We left Skagway around noon on Thursday, taking the high-speed Alaska Marine Highway ferry M/V Fairweather to Haines, 15 miles down the Lynn Canal. I had been looking forward to the ferry ride, but not to boarding the ferry at Skagway. We have had our motorhome on ferries before, without incident, but never at a port with such an extreme tidal variance – up to a 20 foot difference between low and high tide! And to make matters worse, we were scheduled to board at dead low tide, making the pitch of the ramp quite severe, even from the adjacent side-loading, floating platform.
We had unhooked the Jeep and Dale would drive it aboard. Everyone was in position as the ferry docked and passengers from Haines disembarked. It looked like the beginning of a race. Ladies and gentlemen, start your engines!
Dale, with the Jeep, was the first to board, followed by the smaller vehicles. The problematic two were going to be me in our 28′ Allegro Breeze and the travel trailer in front of me. In turn, he and I went down the ramp. I sat on the ramp idling and watching him maneuver around. We were going to have to back in. I was quite concerned about getting stuck on either the high or low cantilevers of the ramp, but at least I had already made it down the big ramp to the floating platform.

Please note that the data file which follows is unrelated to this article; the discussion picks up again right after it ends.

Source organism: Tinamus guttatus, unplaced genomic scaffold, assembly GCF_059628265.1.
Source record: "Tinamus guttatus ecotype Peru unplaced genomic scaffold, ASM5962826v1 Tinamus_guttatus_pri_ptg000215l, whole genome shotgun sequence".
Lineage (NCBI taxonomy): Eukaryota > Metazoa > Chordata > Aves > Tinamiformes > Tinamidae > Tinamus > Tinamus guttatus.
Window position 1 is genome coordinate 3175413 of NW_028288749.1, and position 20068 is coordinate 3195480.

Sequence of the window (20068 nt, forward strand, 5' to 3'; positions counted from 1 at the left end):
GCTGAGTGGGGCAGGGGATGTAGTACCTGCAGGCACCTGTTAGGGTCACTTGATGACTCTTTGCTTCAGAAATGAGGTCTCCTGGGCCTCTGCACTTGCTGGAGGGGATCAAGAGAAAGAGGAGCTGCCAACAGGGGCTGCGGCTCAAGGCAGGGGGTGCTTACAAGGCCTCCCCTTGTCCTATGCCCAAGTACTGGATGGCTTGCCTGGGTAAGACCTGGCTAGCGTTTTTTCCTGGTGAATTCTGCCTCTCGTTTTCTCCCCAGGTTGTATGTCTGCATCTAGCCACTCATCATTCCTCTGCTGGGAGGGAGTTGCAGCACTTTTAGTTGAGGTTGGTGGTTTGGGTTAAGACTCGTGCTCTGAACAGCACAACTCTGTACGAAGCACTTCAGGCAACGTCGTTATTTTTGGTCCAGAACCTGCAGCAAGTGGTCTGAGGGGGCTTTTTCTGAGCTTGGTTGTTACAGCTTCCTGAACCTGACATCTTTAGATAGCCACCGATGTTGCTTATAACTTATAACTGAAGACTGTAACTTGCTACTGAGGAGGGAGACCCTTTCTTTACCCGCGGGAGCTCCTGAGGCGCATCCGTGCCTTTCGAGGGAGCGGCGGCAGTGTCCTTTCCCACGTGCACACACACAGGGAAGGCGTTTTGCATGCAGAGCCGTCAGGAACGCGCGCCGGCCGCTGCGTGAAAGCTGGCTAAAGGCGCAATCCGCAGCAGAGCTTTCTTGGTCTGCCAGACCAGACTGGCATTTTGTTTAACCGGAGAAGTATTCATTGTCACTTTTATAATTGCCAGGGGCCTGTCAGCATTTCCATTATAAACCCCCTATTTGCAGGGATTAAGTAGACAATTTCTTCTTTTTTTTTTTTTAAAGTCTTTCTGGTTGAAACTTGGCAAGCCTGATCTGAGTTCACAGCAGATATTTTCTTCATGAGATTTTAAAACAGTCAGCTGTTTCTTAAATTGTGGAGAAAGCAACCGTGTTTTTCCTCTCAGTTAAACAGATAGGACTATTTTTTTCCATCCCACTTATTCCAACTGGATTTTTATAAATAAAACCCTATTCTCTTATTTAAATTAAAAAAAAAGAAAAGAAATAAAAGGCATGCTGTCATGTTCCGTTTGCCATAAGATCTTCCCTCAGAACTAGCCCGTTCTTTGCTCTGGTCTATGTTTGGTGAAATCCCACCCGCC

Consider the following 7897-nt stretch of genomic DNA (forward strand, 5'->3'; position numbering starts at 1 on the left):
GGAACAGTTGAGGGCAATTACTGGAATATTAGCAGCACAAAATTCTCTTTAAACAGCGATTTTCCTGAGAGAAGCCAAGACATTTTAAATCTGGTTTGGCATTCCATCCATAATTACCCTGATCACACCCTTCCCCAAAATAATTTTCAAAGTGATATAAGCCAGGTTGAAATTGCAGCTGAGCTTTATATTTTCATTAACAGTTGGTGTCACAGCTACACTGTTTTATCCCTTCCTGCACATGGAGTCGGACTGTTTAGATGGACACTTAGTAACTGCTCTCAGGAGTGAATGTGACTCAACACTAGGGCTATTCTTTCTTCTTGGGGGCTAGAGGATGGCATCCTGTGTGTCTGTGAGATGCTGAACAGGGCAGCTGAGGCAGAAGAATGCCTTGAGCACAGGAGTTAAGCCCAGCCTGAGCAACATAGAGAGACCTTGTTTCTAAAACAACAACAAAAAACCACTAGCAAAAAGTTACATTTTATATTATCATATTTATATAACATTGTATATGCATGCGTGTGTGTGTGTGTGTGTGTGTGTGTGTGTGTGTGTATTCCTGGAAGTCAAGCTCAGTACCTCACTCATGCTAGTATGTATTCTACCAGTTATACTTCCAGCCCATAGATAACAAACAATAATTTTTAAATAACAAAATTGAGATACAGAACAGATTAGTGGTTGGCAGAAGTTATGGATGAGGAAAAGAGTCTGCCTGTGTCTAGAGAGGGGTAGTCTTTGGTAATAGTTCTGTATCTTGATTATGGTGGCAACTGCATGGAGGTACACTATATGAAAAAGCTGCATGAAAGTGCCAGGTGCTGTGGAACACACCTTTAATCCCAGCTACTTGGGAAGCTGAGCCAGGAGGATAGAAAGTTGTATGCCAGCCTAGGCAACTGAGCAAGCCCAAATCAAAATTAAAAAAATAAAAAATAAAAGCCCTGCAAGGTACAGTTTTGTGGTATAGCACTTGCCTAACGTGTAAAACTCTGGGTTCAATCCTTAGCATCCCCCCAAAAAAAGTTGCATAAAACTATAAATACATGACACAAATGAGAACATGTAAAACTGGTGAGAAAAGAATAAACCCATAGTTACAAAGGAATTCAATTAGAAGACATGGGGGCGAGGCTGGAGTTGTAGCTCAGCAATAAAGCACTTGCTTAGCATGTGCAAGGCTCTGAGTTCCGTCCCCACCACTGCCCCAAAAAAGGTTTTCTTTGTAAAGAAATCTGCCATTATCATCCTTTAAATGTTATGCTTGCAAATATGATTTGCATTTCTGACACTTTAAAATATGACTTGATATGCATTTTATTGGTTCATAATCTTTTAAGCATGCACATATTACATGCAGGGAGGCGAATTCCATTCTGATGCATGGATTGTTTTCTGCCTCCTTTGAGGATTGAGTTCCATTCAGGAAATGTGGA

Cautiously, I eased ahead. The ferrymen were just as concerned as I was and they shepherded me back, checking my clearance. Fortunately, our motorhome levels with its air bag suspension, which I was able to fully inflate in order to gain an additional 8″ or so of clearance. Off we go! Already inside, Dale was able to photograph the whole sequence.
Houston, the Eagle has landed!
And still plenty of room for others.
The M/V Fairweather is a 250 ton catamaran, measuring 235 feet long with a beam of 60 feet. Its vehicle loading capacity is 35 large cars and up to 5 large vehicles, limited each to 40 feet long, 8.5 feet wide and 14 feet high.
Powered by four MTU diesel engines with 19,200 HP, the Fairweather roared along at 40 mph, leaving Skagway – literally – in our wake.
It was a beautiful, but short, scenic cruise down North America’s deepest fjord (as deep as 2,000 feet in some places). Here’s a view from the bow, looking ahead toward Haines, our destination.
The pitch of the ramp at Haines was not as dramatic as at Skagway and we were quickly ashore and on our way to the campground.